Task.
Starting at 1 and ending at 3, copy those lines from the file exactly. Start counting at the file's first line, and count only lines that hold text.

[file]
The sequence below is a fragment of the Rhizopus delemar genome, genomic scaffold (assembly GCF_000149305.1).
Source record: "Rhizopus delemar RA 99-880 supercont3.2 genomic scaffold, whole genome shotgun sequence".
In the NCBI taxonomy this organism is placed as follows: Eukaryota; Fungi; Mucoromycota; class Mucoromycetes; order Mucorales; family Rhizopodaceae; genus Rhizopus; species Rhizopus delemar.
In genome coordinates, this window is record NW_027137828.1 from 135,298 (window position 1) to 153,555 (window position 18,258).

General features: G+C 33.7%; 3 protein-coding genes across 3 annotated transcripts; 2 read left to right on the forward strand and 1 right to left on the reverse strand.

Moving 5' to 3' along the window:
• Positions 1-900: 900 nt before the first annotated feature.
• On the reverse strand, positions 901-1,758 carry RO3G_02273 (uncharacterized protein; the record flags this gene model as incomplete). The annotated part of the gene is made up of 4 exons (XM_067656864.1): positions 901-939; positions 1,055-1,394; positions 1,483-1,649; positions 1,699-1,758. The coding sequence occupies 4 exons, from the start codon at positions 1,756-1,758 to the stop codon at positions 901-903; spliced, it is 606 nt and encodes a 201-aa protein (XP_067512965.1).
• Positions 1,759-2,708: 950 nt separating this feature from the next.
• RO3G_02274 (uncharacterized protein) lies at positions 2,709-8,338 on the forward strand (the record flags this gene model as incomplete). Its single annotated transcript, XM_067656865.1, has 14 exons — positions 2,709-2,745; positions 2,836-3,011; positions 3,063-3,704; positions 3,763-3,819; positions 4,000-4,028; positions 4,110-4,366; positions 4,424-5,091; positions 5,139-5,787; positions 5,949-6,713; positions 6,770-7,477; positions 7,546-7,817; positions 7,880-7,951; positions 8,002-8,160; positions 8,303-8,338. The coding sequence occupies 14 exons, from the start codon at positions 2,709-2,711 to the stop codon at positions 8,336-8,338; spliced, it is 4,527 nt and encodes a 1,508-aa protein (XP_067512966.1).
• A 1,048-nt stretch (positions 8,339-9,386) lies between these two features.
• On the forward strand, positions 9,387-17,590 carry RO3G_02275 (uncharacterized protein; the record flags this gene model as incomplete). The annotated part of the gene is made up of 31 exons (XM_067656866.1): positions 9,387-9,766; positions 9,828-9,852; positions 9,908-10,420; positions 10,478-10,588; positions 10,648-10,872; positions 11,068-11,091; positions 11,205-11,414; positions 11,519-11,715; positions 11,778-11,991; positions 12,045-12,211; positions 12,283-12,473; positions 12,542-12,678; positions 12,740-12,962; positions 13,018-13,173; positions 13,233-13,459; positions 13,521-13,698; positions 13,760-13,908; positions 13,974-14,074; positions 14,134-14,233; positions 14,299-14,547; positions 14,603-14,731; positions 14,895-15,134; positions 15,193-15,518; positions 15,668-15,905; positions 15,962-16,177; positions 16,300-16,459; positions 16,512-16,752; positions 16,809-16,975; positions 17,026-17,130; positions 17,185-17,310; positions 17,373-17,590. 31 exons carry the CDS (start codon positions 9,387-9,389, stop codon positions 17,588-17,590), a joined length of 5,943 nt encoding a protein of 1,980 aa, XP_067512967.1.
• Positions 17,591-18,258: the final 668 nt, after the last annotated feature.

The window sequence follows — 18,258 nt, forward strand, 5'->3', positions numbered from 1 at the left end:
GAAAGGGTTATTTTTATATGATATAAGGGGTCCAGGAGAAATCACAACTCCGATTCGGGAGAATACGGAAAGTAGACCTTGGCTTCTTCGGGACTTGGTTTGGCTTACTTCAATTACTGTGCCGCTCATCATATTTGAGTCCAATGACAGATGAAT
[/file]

The sequence below is a fragment of the Rhizopus delemar genome, genomic scaffold (assembly GCF_000149305.1).
Source record: "Rhizopus delemar RA 99-880 supercont3.2 genomic scaffold, whole genome shotgun sequence".
In the NCBI taxonomy this organism is placed as follows: Eukaryota; Fungi; Mucoromycota; class Mucoromycetes; order Mucorales; family Rhizopodaceae; genus Rhizopus; species Rhizopus delemar.